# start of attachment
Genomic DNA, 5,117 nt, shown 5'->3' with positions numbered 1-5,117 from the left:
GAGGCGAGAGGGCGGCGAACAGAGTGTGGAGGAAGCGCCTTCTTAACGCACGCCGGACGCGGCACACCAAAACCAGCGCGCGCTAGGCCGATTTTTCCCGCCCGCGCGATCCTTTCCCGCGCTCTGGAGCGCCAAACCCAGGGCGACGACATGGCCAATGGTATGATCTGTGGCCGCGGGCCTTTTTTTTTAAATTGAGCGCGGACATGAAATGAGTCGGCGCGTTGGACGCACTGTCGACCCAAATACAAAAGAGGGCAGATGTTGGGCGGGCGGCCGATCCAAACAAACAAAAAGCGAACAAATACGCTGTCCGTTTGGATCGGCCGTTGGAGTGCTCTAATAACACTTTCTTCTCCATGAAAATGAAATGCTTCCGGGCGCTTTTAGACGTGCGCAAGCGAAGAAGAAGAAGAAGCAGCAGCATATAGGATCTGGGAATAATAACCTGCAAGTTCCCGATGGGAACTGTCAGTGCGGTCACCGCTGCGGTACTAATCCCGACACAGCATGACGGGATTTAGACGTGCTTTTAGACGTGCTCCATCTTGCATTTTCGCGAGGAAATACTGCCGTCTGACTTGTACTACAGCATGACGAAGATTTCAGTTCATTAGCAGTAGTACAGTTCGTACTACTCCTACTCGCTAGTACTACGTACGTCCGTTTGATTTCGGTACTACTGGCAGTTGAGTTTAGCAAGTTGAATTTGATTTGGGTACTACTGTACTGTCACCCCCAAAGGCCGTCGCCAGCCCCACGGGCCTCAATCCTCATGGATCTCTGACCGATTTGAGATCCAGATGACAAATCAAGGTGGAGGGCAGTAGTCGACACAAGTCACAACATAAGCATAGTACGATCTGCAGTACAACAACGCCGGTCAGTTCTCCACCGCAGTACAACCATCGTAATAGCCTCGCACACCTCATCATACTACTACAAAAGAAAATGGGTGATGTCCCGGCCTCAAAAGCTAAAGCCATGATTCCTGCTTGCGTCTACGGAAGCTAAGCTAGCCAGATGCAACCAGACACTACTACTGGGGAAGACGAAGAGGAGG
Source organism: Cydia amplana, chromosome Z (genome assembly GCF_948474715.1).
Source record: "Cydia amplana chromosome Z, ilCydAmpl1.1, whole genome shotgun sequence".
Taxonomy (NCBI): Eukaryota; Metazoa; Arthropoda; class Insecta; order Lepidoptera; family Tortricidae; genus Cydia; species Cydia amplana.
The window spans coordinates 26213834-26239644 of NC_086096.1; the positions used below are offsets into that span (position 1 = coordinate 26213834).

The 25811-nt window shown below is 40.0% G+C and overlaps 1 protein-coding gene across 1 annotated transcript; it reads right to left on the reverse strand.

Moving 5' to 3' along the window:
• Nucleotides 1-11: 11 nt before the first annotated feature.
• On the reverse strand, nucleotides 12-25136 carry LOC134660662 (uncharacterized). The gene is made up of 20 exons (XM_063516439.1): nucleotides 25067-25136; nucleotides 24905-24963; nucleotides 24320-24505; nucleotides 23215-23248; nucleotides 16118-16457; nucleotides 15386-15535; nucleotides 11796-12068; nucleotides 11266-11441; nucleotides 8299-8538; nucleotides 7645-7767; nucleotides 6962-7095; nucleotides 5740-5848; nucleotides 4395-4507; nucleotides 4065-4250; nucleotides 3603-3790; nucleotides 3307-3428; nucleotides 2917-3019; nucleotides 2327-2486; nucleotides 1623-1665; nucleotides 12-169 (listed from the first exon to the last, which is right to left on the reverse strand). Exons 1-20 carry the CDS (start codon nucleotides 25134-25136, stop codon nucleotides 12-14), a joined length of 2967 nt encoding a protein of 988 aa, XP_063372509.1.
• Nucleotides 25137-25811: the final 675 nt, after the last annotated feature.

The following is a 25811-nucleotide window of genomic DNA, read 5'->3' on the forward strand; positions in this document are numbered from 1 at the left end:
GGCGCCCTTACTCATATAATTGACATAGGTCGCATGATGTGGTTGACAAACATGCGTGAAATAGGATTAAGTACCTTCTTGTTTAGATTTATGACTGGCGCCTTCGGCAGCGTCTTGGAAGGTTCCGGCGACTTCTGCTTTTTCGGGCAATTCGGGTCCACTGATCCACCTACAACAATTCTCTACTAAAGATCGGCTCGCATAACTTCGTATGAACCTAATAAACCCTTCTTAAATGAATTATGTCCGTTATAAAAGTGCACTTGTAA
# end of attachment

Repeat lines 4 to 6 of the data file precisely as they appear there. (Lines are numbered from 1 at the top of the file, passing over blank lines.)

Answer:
Source record: "Cydia amplana chromosome Z, ilCydAmpl1.1, whole genome shotgun sequence".
Taxonomy (NCBI): Eukaryota; Metazoa; Arthropoda; class Insecta; order Lepidoptera; family Tortricidae; genus Cydia; species Cydia amplana.
The window spans coordinates 26213834-26239644 of NC_086096.1; the positions used below are offsets into that span (position 1 = coordinate 26213834).